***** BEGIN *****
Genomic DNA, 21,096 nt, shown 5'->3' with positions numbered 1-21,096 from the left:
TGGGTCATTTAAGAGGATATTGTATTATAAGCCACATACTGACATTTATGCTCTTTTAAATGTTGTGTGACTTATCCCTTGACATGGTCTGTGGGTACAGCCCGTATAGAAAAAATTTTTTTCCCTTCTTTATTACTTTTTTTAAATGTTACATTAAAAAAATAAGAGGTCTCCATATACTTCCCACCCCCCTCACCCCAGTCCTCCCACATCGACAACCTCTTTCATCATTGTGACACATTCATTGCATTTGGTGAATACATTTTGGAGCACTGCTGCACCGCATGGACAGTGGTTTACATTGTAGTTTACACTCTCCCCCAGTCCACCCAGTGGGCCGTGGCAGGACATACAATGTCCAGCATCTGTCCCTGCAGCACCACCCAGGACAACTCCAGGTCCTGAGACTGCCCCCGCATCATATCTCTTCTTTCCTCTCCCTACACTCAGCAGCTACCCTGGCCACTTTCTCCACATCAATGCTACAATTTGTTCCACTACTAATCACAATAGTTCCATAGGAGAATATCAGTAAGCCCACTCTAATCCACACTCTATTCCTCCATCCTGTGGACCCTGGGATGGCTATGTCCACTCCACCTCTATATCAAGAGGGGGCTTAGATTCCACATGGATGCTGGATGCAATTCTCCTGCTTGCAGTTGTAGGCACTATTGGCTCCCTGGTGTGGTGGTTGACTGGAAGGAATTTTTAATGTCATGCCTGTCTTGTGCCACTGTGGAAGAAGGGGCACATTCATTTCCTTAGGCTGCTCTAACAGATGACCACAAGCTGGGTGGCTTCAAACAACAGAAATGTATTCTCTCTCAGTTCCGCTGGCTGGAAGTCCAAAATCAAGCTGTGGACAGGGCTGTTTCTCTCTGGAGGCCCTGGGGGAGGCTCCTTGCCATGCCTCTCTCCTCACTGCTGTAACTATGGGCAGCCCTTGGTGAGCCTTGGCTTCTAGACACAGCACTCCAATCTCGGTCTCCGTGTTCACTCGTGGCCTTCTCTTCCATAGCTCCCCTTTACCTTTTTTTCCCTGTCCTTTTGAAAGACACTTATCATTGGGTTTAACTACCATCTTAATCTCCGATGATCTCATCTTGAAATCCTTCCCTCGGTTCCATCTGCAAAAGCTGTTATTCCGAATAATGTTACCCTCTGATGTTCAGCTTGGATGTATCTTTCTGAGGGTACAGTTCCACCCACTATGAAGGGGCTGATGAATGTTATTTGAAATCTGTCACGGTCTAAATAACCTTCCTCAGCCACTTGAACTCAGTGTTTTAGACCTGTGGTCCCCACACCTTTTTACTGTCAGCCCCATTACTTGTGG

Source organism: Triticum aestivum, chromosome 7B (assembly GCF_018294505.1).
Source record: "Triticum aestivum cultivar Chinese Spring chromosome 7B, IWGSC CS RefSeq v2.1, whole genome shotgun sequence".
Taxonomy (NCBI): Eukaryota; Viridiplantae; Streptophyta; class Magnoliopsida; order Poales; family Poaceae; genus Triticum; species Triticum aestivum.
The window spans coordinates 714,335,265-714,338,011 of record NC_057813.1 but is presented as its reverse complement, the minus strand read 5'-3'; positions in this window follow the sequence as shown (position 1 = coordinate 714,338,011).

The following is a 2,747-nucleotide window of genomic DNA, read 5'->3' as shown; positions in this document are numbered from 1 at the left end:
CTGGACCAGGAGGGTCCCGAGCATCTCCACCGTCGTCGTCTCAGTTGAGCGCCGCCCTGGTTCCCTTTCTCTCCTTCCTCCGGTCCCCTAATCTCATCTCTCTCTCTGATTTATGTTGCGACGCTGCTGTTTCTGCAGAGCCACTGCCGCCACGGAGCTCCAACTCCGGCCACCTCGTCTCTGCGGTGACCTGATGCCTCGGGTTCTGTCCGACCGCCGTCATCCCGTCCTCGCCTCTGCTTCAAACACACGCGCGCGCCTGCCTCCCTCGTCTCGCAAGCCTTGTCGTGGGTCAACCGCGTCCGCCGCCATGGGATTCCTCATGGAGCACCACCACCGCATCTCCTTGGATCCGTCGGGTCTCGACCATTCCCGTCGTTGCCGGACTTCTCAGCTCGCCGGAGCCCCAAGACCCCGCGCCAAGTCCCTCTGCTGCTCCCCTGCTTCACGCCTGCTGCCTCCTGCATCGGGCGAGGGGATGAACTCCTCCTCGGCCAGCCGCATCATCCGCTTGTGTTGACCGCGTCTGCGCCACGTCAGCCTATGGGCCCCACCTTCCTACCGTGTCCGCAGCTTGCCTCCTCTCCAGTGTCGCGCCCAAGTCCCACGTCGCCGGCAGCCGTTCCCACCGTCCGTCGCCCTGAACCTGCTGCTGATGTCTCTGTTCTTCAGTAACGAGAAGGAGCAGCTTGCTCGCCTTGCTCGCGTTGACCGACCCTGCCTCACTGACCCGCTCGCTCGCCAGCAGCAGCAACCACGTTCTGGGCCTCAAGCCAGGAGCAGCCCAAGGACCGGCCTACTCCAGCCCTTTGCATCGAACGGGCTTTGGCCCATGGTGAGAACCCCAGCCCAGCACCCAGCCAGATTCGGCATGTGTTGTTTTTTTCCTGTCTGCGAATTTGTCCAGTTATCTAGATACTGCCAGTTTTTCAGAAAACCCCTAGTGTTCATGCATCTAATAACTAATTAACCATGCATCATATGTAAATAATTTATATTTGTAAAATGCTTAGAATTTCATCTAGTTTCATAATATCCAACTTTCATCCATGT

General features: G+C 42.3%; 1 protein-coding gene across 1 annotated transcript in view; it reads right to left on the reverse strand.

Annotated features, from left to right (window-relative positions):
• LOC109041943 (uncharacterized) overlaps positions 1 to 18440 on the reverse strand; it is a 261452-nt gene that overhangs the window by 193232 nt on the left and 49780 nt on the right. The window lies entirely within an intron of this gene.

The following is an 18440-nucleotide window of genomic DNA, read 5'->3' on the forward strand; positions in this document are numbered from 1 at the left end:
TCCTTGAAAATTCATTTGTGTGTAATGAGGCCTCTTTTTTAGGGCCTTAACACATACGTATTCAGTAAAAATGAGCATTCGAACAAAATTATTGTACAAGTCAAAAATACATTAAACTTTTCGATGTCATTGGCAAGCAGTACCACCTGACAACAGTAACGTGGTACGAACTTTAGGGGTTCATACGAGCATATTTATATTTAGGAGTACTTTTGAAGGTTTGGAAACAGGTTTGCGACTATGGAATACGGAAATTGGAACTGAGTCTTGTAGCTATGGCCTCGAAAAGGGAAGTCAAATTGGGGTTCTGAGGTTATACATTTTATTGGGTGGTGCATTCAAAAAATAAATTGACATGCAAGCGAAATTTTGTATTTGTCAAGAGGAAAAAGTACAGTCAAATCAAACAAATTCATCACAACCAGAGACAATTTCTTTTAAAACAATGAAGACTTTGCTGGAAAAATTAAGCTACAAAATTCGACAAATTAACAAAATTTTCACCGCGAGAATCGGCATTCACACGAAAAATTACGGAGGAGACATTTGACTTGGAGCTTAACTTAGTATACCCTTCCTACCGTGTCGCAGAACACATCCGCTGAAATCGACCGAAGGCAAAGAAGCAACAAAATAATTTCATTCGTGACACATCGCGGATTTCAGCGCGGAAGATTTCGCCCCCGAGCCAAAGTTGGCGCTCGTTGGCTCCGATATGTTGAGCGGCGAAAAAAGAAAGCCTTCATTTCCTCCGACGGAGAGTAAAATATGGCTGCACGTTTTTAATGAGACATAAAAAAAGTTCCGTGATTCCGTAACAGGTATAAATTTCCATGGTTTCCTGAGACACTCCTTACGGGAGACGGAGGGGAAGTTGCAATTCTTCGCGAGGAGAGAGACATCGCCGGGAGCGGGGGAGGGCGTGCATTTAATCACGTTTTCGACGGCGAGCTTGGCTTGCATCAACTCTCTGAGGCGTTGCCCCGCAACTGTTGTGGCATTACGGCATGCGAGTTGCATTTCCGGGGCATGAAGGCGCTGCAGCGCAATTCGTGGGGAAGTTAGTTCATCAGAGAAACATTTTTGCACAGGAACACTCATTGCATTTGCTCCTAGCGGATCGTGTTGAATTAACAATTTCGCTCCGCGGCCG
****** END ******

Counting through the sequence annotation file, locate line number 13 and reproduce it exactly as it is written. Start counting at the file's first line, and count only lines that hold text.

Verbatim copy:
TCCTTGAAAATTCATTTGTGTGTAATGAGGCCTCTTTTTTAGGGCCTTAACACATACGTATTCAGTAAAAATGAGCATTCGAACAAAATTATTGTACAAGTCAAAAATACATTAAACTTTTCGATGTCATTGGCAAGCAGTACCACCTGACAACAGTAACGTGGTACGAACTTTAGGGGTTCATACGAGCATATTTATATTTAGGAGTACTTTTGAAGGTTTGGAAACAGGTTTGCGACTATGGAATACGGAAATTGGAACTGAGTCTTGTAGCTATGGCCTCGAAAAGGGAAGTCAAATTGGGGTTCTGAGGTTATACATTTTATTGGGTGGTGCATTCAAAAAATAAATTGACATGCAAGCGAAATTTTGTATTTGTCAAGAGGAAAAAGTACAGTCAAATCAAACAAATTCATCACAACCAGAGACAATTTCTTTTAAAACAATGAAGACTTTGCTGGAAAAATTAAGCTACAAAATTCGACAAATTAACAAAATTTTCACCGCGAGAATCGGCATTCACACGAAAAATTACGGAGGAGACATTTGACTTGGAGCTTAACTTAGTATACCCTTCCTACCGTGTCGCAGAACACATCCGCTGAAATCGACCGAAGGCAAAGAAGCAACAAAATAATTTCATTCGTGACACATCGCGGATTTCAGCGCGGAAGATTTCGCCCCCGAGCCAAAGTTGGCGCTCGTTGGCTCCGATATGTTGAGCGGCGAAAAAAGAAAGCCTTCATTTCCTCCGACGGAGAGTAAAATATGGCTGCACGTTTTTAATGAGACATAAAAAAAGTTCCGTGATTCCGTAACAGGTATAAATTTCCATGGTTTCCTGAGACACTCCTTACGGGAGACGGAGGGGAAGTTGCAATTCTTCGCGAGGAGAGAGACATCGCCGGGAGCGGGGGAGGGCGTGCATTTAATCACGTTTTCGACGGCGAGCTTGGCTTGCATCAACTCTCTGAGGCGTTGCCCCGCAACTGTTGTGGCATTACGGCATGCGAGTTGCATTTCCGGGGCATGAAGGCGCTGCAGCGCAATTCGTGGGGAAGTTAGTTCATCAGAGAAACATTTTTGCACAGGAACACTCATTGCATTTGCTCCTAGCGGATCGTGTTGAATTAACAATTTCGCTCCGCGGCCG